This began the process of finding out what was causing the failure and where to next. Scans, blood tests, doctors and more doctors who had never seen anyone with this condition came. It felt like a circus. What was making life difficult was trying to get the staff to understand that due to her EPP, she was reacting to the fluorescent lighting in the hospital rooms, and she needed to be in darkness.
The test results showed severe liver failure with the only option being a transplant. But they had some time as her bloods were stabilising. Transfer from one hospital to another occurred along with new doctors and nurses who had no understanding of this condition. Due to her sensitivity to light she needed special filters for the theatre lights for her procedures/ operations, which became a big stumbling block. They needed to come from France and despite efforts made they never actually arrived.
In all of the craziness of the ward routines and medical procedures, drugs, pain, and waiting, lots of waiting, was her husband and children, my parents, my own family in Adelaide, my brother who lived overseas, all trying to get on with day to day life. It was hard. Hard to see her own sons too scared to give her a hug because of the scary drips and machines, hard to see Jen sitting in her room waiting and wondering how her boys were and getting to say goodnight on the phone at the end of the day instead of being there to kiss them goodnight. Her boys were her world. Many times she said she was going through with this for them. They were only four and six at the time; too young to lose their mum.
Jennet’s condition worsened with her sensitivity to the light so severe her room was blacked out, lights off, even the IV pump machine light and TV screen was causing reactions. One way to reduce the pressure on the liver was to ‘clean’ her blood of the toxins. Her plasma was black. This was unchartered territory for the medical staff. All the time her other liver function tests were okay. The transplant doctor kept reassuring her that she had time and believed a liver would become available. However, what the doctors did not realise were the toxins had started attacking Jennet’s nervous system. I recall distinctly the day Jen realised things were critical.
She had been experiencing the odd tingling sensation in her legs or arms, but this particular moment she said to me: “Look Lizzie, I can’t puff out my cheeks.”
As a doctor she knew this meant there was damage to the nerves controlling her face. What happened beyond this point was a nightmare. The following day there was weakness to her hands and she said: “I need to write to my boys today because I don’t think I will be able to tomorrow.”
So we set to work writing what was going to be the most important letters ever written. As you can imagine she was fighting a losing battle, but her spirit was never broken. I have some very precious memories of this time and many more that still haunt me.
The final days Jennet was ventilated in ICU and still receiving treatment until the doctors performed tests on her nervous system. She had developed irreversible nerve damage to her whole body and there was nothing more that they could do for her. Without the ventilator keeping her alive, she would die.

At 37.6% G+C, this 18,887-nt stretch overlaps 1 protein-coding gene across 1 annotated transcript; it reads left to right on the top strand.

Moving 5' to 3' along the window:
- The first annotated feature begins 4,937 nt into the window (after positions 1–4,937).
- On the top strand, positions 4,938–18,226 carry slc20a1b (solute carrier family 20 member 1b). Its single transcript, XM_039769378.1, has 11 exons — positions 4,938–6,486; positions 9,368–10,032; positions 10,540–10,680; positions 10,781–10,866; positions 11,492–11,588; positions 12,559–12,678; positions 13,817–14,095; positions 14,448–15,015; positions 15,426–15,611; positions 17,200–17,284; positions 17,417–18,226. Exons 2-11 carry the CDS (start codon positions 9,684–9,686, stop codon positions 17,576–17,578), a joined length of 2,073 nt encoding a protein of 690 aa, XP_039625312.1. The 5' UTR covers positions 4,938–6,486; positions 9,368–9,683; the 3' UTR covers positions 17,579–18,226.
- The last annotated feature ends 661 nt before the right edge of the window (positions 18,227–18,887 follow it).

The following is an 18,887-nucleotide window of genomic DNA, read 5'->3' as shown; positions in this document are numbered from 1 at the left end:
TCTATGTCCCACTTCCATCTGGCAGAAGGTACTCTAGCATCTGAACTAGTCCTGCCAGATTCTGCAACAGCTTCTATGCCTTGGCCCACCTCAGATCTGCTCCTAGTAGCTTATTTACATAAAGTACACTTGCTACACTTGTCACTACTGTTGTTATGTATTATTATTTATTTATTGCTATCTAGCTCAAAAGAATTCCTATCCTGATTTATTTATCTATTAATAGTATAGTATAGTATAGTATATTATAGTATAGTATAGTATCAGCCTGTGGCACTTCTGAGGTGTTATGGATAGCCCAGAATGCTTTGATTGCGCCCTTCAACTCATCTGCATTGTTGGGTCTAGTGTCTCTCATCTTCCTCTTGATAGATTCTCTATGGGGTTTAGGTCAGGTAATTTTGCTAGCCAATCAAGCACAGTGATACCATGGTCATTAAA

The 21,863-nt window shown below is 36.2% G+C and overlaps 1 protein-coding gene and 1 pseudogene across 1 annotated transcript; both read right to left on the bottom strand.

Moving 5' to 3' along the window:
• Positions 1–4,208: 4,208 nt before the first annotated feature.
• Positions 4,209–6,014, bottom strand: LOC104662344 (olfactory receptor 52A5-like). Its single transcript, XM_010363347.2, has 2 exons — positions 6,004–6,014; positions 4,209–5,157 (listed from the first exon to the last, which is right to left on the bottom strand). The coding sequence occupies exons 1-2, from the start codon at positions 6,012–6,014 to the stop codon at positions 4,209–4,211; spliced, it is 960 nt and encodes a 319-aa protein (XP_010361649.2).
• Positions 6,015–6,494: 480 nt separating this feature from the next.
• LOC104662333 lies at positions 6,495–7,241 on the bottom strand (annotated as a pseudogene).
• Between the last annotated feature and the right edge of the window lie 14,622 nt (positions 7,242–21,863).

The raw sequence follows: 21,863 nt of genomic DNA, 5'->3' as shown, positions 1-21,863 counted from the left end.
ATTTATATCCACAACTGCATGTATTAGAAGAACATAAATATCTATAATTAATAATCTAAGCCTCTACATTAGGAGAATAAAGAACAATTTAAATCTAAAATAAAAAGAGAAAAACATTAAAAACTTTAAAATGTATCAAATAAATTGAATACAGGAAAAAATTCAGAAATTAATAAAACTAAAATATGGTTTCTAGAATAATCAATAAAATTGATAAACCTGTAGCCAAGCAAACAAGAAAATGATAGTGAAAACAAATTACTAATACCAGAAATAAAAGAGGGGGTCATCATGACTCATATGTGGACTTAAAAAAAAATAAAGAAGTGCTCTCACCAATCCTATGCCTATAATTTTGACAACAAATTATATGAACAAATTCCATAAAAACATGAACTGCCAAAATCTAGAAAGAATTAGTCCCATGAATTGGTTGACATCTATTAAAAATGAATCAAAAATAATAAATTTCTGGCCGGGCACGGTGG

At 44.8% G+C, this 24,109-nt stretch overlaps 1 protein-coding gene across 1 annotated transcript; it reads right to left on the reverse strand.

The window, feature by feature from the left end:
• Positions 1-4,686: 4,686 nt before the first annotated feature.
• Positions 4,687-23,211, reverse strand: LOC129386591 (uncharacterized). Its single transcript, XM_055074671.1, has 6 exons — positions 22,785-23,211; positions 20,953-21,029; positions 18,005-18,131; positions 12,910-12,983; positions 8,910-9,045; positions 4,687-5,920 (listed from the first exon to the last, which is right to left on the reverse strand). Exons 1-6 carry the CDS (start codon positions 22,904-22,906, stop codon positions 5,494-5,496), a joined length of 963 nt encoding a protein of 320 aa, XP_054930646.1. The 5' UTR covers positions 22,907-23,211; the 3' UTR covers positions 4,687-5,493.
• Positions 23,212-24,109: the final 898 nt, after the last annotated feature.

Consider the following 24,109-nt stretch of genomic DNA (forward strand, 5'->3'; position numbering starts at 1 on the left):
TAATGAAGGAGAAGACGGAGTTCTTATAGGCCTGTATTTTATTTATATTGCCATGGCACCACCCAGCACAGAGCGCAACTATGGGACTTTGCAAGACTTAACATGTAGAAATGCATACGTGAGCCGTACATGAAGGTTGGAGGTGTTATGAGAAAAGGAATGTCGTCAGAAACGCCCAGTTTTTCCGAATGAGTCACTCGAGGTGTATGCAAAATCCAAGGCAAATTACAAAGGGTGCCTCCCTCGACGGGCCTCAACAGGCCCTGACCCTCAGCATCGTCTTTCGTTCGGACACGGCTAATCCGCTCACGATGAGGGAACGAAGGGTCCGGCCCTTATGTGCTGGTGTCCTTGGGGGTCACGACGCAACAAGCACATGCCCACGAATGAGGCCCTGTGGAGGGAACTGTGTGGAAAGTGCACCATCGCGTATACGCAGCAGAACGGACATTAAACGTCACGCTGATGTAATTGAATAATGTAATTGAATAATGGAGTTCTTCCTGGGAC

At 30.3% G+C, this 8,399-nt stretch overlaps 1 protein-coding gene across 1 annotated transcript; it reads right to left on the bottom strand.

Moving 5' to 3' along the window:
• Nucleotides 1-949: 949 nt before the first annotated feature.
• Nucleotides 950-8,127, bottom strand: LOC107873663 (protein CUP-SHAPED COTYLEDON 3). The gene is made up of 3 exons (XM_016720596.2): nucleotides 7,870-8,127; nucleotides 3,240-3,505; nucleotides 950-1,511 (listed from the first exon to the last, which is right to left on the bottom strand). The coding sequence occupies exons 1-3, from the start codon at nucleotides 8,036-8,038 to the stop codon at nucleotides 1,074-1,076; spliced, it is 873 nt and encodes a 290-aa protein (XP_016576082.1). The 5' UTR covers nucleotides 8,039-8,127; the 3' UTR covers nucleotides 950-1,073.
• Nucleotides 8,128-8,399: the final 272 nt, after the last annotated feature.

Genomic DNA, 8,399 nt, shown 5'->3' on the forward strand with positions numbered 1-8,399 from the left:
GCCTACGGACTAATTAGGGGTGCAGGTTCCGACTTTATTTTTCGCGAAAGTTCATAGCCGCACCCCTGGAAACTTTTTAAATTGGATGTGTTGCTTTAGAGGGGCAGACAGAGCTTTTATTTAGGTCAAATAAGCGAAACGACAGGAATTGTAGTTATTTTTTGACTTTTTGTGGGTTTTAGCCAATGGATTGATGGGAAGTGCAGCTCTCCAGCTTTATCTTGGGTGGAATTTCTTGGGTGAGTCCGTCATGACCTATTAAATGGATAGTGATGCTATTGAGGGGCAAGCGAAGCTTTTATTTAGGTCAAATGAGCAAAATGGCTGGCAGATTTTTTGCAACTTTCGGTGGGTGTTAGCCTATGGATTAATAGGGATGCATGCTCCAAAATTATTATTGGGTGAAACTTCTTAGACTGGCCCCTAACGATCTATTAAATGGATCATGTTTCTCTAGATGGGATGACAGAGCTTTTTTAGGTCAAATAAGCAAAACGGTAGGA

It was then the doctors discussed the possibility of her becoming an organ donor. It wasn’t something that I thought would be possible given how sick she was. Also Jen’s situation was somewhat different because she wasn’t brain dead. She was fully aware of her condition and ultimate fate. She clearly consented to organ donation after cardiac death. For our family, we had to shift our thoughts from being a recipient to donor. Not an easy switch. And so the process began.
We were able to have one last magical moment in all this ugliness. We took her outside to look at the stars, one last time. Bundled up, machines and staff in tow on a beautiful crisp winter evening, we went and sat with her to feel the breeze again. It had been months since she had been outside. Two days later, the lives of three other families changed as well. An older lady received her lungs and two others received her kidneys and I believe are doing well today. We have never heard from the families but through the DonateLife co-ordinators, we have been given updates at our request. Unfortunately, the lady who received the lungs passed away but not as a result of the transplant. We believe she felt so grateful as she returned home and spent time with her family and grandchildren. Although you wish everyone’s story would be picture perfect, we felt Jennet would be so pleased helping another family be together, even if just a little longer.
Our experience of waiting for transplant and then becoming a donor, I think, is unique. It provides me with a greater awareness of the need for organ donors and yet the tragedy that comes with that gift. For this reason, I have volunteered with DonateLife in South Australia for the past five years. More recently I have become a member of the DFA family as well as the SA representative role. My experience has given me an appreciation for the need to support families post organ donation and see DFA being a part of this.
Everyone has a remarkable story to tell; this has been mine. Lizzie Mazur